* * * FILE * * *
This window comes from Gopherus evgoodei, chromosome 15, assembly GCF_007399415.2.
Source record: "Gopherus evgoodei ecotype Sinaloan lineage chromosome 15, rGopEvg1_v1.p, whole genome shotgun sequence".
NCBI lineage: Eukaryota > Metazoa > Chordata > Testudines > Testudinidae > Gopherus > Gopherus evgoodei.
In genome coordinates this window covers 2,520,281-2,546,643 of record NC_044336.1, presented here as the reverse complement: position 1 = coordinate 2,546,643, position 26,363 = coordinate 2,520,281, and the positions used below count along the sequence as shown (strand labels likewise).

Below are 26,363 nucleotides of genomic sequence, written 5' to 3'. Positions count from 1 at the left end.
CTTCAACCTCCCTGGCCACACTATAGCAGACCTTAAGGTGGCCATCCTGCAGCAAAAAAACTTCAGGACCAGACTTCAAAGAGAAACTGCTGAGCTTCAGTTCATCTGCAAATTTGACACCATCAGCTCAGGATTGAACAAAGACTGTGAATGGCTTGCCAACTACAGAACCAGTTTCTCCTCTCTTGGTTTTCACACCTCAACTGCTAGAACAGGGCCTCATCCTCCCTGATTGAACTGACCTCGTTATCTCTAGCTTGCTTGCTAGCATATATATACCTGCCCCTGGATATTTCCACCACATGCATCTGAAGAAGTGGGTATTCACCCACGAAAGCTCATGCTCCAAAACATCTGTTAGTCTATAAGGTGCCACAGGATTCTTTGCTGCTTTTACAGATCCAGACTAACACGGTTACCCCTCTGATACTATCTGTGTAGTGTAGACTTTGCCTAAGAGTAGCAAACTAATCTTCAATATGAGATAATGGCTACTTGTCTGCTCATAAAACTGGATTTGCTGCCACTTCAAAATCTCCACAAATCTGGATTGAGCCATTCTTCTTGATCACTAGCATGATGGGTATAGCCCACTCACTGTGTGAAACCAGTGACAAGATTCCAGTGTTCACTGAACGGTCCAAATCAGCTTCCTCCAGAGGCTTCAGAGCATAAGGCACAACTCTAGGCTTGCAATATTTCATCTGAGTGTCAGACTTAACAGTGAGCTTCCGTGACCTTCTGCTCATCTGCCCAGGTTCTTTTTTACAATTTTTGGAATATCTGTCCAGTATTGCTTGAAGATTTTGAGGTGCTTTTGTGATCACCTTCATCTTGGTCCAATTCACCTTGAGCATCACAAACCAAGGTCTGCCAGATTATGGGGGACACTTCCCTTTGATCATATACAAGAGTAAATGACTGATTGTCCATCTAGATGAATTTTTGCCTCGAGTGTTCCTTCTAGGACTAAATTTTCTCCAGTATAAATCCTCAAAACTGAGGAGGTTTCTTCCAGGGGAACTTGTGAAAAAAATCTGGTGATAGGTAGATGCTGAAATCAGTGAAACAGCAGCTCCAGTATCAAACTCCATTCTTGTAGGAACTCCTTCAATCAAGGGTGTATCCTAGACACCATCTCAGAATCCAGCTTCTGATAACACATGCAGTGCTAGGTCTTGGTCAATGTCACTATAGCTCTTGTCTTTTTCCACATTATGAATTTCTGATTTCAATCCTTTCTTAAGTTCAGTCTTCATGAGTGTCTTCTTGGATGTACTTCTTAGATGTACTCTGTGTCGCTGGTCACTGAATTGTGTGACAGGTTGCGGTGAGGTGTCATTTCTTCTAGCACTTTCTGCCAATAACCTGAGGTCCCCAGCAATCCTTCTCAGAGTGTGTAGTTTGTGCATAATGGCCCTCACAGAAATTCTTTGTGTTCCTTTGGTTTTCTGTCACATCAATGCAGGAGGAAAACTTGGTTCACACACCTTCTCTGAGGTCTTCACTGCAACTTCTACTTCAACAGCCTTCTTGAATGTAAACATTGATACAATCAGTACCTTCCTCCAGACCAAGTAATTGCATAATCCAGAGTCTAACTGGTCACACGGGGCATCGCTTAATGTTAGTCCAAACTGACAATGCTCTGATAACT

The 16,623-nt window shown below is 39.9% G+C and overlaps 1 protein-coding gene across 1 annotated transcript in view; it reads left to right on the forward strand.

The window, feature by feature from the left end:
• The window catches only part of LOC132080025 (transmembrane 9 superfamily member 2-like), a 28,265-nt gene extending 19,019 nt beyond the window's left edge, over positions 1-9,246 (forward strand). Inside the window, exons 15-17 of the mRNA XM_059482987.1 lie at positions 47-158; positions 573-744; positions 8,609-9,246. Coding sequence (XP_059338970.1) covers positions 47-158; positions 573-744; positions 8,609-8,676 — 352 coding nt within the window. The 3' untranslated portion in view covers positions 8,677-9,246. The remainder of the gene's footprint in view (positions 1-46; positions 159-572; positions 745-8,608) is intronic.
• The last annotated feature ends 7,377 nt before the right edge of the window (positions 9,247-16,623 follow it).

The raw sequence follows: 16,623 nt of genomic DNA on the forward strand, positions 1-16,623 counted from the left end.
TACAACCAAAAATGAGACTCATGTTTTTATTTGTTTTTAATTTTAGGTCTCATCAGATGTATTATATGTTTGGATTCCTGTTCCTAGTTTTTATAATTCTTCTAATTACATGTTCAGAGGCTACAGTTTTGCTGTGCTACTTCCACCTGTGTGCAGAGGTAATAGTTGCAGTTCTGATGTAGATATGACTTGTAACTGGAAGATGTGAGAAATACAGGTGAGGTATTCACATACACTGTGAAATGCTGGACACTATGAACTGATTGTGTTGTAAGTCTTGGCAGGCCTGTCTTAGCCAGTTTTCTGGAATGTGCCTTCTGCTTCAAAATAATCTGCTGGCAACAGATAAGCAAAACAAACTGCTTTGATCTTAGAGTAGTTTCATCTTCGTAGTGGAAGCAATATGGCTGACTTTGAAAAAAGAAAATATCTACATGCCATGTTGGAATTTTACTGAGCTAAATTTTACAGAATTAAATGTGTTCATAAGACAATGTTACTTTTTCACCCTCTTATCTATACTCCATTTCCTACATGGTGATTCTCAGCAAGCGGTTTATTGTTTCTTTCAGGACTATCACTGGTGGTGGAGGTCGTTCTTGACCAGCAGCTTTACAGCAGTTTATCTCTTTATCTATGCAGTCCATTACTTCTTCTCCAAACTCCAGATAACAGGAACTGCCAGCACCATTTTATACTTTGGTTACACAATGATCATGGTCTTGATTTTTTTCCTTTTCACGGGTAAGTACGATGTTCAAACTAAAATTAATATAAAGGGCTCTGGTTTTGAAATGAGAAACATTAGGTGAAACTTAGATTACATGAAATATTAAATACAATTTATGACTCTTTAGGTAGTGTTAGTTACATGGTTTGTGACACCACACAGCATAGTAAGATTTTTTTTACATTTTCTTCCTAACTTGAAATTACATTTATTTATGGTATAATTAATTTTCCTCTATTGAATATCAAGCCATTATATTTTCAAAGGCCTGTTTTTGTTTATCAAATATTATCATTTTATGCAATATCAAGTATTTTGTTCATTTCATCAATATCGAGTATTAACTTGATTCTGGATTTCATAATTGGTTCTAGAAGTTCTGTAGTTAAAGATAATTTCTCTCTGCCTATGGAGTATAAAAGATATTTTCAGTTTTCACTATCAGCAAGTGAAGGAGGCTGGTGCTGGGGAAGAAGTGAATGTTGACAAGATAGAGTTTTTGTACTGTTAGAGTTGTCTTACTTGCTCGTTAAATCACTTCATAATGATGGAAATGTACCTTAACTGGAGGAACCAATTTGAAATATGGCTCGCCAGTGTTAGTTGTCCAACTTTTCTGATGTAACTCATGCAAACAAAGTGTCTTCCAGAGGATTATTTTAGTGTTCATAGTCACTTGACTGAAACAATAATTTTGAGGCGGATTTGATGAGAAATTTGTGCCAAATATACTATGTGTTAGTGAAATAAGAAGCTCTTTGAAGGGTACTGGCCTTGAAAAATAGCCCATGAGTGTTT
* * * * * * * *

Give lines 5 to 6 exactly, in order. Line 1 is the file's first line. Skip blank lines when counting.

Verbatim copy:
Below are 26,363 nucleotides of genomic sequence, written 5' to 3'. Positions count from 1 at the left end.
CTTCAACCTCCCTGGCCACACTATAGCAGACCTTAAGGTGGCCATCCTGCAGCAAAAAAACTTCAGGACCAGACTTCAAAGAGAAACTGCTGAGCTTCAGTTCATCTGCAAATTTGACACCATCAGCTCAGGATTGAACAAAGACTGTGAATGGCTTGCCAACTACAGAACCAGTTTCTCCTCTCTTGGTTTTCACACCTCAACTGCTAGAACAGGGCCTCATCCTCCCTGATTGAACTGACCTCGTTATCTCTAGCTTGCTTGCTAGCATATATATACCTGCCCCTGGATATTTCCACCACATGCATCTGAAGAAGTGGGTATTCACCCACGAAAGCTCATGCTCCAAAACATCTGTTAGTCTATAAGGTGCCACAGGATTCTTTGCTGCTTTTACAGATCCAGACTAACACGGTTACCCCTCTGATACTATCTGTGTAGTGTAGACTTTGCCTAAGAGTAGCAAACTAATCTTCAATATGAGATAATGGCTACTTGTCTGCTCATAAAACTGGATTTGCTGCCACTTCAAAATCTCCACAAATCTGGATTGAGCCATTCTTCTTGATCACTAGCATGATGGGTATAGCCCACTCACTGTGTGAAACCAGTGACAAGATTCCAGTGTTCACTGAACGGTCCAAATCAGCTTCCTCCAGAGGCTTCAGAGCATAAGGCACAACTCTAGGCTTGCAATATTTCATCTGAGTGTCAGACTTAACAGTGAGCTTCCGTGACCTTCTGCTCATCTGCCCAGGTTCTTTTTTACAATTTTTGGAATATCTGTCCAGTATTGCTTGAAGATTTTGAGGTGCTTTTGTGATCACCTTCATCTTGGTCCAATTCACCTTGAGCATCACAAACCAAGGTCTGCCAGATTATGGGGGACACTTCCCTTTGATCATATACAAGAGTAAATGACTGATTGTCCATCTAGATGAATTTTTGCCTCGAGTGTTCCTTCTAGGACTAAATTTTCTCCAGTATAAATCCTCAAAACTGAGGAGGTTTCTTCCAGGGGAACTTGTGAAAAAAATCTGGTGATAGGTAGATGCTGAAATCAGTGAAACAGCAGCTCCAGTATCAAACTCCATTCTTGTAGGAACTCCTTCAATCAAGGGTGTATCCTAGACACCATCTCAGAATCCAGCTTCTGATAACACATGCAGTGCTAGGTCTTGGTCAATGTCACTATAGCTCTTGTCTTTTTCCACATTATGAATTTCTGATTTCAATCCTTTCTTAAGTTCAGTCTTCATGAGTGTCTTCTTGGATGTACTTCTTAGATGTACTCTGTGTCGCTGGTCACTGAATTGTGTGACAGGTTGCGGTGAGGTGTCATTTCTTCTAGCACTTTCTGCCAATAACCTGAGGTCCCCAGCAATCCTTCTCAGAGTGTGTAGTTTGTGCATAATGGCCCTCACAGAAATTCTTTGTGTTCCTTTGGTTTTCTGTCACATCAATGCAGGAGGAAAACTTGGTTCACACACCTTCTCTGAGGTCTTCACTGCAACTTCTACTTCAACAGCCTTCTTGAATGTAAACATTGATACAATCAGTACCTTCCTCCAGACCAAGTAATTGCATAATCCAGAGTCTAACTGGTCACACGGGGCATCGCTTAATGTTAGTCCAAACTGACAATGCTCTGATAACT